Rules for a Happy Life (And How to Shop for Self-Help)

good habitsLast year I began a life re-boot. I had been through a lot of changes in the past few years. Some of these were for the better, and some just sucked. I had quit drinking, been to therapy, was faithfully taking three psychotropic meds to balance my brain chemistry, and found a group of friends to help me make useful changes. But I was stagnating and sluggish. So I had a choice. Give in to what I was feeling, or do something to change it. I went with the latter. I weaned myself off the meds slowly and started to feel better, but I knew I needed to take other action so I would not end up where I was when I literally fell apart several years before. (If you are on meds, don’t just go off them. Talk to your doc before you change anything. Your life depends on that talk.)

No fan of self-help books, I took a dip in that area of the bookstore anyway. The thing with self-help books is that most people will peruse them and read them only to be told that whatever they are feeling is perfectly normal and ok and that all they need to do is think positive and great things will happen. While it’s true that positive thinking can help, just feeding yourself saccharine affirmations when you feel like shit is putting a band-aid on a festering boil. To make a real change you need to lance that thing, pour some alcohol over it, get your stitches, and work on the thing that caused it so it doesn’t happen again. Better to have a few hours of pain and a scar than a wound that will never go away and will likely only get worse when things get rough again. I was through wallowing in my problems.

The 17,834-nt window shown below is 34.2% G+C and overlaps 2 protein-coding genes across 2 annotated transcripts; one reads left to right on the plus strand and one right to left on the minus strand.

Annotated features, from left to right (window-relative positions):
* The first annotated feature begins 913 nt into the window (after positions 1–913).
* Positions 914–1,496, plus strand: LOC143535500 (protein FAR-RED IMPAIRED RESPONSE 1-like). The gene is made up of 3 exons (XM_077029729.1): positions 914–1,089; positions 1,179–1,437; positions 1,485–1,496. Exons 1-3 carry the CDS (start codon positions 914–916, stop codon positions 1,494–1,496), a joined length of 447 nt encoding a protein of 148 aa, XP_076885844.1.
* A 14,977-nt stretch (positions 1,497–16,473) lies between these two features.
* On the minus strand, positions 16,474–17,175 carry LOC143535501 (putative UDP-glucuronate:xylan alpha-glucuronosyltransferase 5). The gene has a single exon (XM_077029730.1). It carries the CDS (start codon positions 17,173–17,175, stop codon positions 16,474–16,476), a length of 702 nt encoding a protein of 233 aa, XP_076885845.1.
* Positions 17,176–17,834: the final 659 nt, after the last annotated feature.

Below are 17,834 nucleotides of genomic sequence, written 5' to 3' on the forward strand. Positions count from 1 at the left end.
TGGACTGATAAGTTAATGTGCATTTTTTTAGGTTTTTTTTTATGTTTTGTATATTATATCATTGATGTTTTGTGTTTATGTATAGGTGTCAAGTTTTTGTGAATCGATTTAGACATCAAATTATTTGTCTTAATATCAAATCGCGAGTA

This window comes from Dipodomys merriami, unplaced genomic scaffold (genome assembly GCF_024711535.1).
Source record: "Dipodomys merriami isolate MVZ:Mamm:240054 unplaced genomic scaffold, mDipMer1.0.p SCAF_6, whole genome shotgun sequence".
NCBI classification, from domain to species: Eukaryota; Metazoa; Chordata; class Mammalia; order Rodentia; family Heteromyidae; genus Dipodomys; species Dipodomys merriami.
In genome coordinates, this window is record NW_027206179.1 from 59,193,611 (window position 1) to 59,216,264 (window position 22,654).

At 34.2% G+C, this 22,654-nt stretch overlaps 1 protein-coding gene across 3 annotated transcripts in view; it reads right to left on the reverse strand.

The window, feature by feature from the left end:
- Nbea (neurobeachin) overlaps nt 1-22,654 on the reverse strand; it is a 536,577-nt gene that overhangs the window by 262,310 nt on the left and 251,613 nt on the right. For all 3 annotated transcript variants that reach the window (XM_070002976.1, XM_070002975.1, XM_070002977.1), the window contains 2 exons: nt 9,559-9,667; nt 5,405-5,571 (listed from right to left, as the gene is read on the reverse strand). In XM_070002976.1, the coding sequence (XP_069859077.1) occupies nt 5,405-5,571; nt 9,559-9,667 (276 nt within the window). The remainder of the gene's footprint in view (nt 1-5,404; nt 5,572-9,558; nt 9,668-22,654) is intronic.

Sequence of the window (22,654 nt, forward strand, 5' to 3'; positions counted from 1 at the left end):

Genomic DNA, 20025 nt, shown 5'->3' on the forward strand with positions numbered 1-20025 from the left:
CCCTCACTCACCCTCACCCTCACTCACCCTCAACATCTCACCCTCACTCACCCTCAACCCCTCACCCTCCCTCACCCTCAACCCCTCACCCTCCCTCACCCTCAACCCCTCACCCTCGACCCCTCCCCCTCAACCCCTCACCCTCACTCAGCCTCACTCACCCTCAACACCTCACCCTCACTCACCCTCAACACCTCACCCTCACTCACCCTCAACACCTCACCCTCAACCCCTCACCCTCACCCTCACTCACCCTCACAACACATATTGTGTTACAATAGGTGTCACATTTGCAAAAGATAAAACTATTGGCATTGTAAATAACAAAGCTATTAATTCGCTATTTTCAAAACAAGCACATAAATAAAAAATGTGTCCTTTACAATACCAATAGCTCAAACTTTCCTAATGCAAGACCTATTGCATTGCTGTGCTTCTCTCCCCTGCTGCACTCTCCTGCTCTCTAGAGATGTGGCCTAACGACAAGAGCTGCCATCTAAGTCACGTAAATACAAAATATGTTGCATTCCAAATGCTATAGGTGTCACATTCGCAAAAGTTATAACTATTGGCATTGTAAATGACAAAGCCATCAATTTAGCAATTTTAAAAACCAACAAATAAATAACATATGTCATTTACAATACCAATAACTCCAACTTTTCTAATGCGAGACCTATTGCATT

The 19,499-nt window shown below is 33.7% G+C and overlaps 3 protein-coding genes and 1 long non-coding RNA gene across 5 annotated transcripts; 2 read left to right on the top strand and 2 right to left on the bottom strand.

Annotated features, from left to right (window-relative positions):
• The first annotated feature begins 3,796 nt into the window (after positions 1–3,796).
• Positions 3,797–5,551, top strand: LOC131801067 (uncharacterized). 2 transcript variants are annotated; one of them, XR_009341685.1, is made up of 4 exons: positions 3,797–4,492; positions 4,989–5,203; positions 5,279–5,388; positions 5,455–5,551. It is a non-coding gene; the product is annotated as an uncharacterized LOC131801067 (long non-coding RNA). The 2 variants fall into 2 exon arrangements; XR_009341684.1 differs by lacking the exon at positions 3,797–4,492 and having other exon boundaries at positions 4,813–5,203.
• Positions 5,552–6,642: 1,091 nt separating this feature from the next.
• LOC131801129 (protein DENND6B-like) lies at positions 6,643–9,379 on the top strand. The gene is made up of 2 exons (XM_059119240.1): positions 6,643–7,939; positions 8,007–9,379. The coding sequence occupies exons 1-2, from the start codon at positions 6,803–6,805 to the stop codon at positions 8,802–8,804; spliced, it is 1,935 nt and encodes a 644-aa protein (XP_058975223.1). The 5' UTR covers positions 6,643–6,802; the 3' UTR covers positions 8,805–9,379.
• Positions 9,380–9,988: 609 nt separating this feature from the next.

But I found a book that actually helped. I knew it was more or less the real deal because it met my criteria:

  1. It needs to be based in accredited clinical research. This can get rid of most of the bullshit people are trying to sell you. (For example, there is no science to support the claim that so-called “cleansing diets” actually cleanse anything at all. And I love juicing, too.) Accredited means that the body sponsoring the research has someone watching them to ensure the process is ethical and reliable. The best spot where that happens is through research universities.